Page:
Now I change the last test case just to show what a failure looks like.

@Parameters(name = "Multiplication test {index}: {0}={1}x{2}")
public static Collection numbersToBeMultiplied() {
   return Arrays.asList(new Integer[][] {
         { 10, 5, 2 },
         { 48, 6, 8 },
         { 1452, 33, 44 },
         { 1044, 87, 12 },
         { 13, 3, 45 },
         });
}

And in Eclipse, that failure looks like this:

You can still use setup and tear down methods:

@Before
public void setup() {
   System.out.println("Set up [" + firstNumber + " * " + secondNumber
         + " = " + expectedResult + "].");
}

@After
public void tearDown() {
   System.out.println("Tear down [" + firstNumber + " * " + secondNumber
         + " = " + expectedResult + "].");
}

Note that names feature was introduced in JUnit 4.11, which is the latest stable build at the time of writing (Tuesday 21 October 2014).

What about data from a spreadsheet with lots of columns?

I am thinking of using this for tests that will have a lot of data that I want to write in a spreadsheet of ten columns or more. One problem I have with the above example is that I have a constructor accepting one parameter for each column of data. I need to encapsulate that in a class. This is because I am thinking of using this to drive Selenium tests, where I need lots of data to enter into every field in the UI. The example below shows part of how I will handle this.

import static org.junit.Assert.assertEquals;

import java.util.Arrays;
import java.util.Collection;

import org.junit.Test;
import org.junit.runner.RunWith;
import org.junit.runners.Parameterized;
import org.junit.runners.Parameterized.Parameters;

@RunWith(Parameterized.class)
public final class MultiplicationParameterizedTestWithObject {

   private final DataUnderTest data;

   public MultiplicationParameterizedTestWithObject(final DataUnderTest theData) {
      data = theData;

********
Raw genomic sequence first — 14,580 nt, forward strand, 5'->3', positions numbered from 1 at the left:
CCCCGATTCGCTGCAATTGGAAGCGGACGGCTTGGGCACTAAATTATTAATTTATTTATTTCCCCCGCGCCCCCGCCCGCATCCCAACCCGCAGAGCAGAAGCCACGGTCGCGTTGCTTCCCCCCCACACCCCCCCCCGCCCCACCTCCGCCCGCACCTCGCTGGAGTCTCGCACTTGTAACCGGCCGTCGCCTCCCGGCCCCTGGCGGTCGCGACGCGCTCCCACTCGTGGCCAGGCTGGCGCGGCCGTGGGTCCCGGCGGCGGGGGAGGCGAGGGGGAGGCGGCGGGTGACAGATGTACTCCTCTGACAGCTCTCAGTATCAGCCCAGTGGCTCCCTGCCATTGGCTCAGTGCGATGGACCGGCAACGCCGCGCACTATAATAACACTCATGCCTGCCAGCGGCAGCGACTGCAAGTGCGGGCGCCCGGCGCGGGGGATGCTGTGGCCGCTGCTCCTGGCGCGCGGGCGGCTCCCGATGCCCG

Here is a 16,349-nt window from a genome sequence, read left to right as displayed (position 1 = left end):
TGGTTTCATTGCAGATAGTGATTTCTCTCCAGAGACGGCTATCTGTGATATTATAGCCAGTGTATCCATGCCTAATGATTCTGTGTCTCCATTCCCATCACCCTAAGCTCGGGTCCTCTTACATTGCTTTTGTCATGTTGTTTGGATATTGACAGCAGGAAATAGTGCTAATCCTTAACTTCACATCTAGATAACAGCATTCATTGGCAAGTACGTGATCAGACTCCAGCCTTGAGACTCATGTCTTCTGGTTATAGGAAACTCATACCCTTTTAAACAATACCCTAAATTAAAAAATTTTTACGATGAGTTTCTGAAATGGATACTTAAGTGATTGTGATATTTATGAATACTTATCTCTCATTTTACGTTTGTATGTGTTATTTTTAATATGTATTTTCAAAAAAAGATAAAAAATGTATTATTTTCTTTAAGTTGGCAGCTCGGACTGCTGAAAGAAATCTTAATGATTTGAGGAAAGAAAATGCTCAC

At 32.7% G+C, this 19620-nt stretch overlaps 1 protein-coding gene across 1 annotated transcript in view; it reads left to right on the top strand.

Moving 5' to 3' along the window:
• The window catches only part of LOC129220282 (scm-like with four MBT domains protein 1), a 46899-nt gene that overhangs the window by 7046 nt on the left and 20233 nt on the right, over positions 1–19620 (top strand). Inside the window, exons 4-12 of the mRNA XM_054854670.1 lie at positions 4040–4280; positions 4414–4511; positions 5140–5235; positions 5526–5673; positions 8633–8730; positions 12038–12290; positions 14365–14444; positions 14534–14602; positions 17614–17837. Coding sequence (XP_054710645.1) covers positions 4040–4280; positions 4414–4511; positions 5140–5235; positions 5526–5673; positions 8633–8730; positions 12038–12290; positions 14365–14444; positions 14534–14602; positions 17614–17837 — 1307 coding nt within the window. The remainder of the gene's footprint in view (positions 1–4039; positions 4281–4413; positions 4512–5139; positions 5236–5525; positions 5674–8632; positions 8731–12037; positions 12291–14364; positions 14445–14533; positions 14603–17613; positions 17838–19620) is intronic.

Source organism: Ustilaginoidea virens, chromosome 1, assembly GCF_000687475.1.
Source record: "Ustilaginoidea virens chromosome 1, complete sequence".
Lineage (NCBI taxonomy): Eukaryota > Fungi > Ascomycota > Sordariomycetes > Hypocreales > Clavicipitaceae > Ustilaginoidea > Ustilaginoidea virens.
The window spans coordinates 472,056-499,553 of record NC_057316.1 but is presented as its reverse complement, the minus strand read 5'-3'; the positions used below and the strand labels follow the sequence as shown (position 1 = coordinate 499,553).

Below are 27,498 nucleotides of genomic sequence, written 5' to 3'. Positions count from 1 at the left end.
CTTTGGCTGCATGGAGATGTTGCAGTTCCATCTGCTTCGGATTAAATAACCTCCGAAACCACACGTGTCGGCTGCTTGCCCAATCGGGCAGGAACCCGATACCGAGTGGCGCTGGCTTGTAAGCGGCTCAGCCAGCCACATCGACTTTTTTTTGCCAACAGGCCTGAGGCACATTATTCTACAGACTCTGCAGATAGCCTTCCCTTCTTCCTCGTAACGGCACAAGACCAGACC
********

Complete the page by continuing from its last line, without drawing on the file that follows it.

}

   @Parameters(name = "Multiplication test {index}: {0}")
   public static Collection<DataUnderTest[]> numbersToBeMultiplied() {
      return Arrays.asList(new DataUnderTest[][] {
            { new DataUnderTest("10 = 5 * 2", 10, 5, 2) },
            { new DataUnderTest("48 = 6 * 8", 48, 6, 8) },
            { new DataUnderTest("1,452 = 33 * 44", 1452, 33, 44) },
            { new DataUnderTest("1,044 = 87 * 12", 1044, 87, 12) },
            { new DataUnderTest("135 = 3 * 45", 135, 3, 45) },
            });
   }

   @Test
   public void sum() {
      final int firstNumber = data.getFirstNumber();
      final int secondNumber = data.getSecondNumber();
      final int actualResult = multiplyNumbers(firstNumber, secondNumber);
      final int expectedResult = data.getExpectedResult();
      assertEquals("Expected [" + firstNumber + " * " + secondNumber + " = "
            + expectedResult + "], not [" + actualResult + "]", expectedResult,
            actualResult);
   }

   public int multiplyNumbers(int a, int b) {
      int product = a * b;
      return product;
   }

   private static class DataUnderTest {
      private final String label;
      private final int expectedResult;
      private final int firstNumber;
      private final int secondNumber;

      public DataUnderTest(final String theLabel, final int theExpectedResult,
            final int theFirstNumber, final int theSecondNumber) {
         label = theLabel;
         expectedResult = theExpectedResult;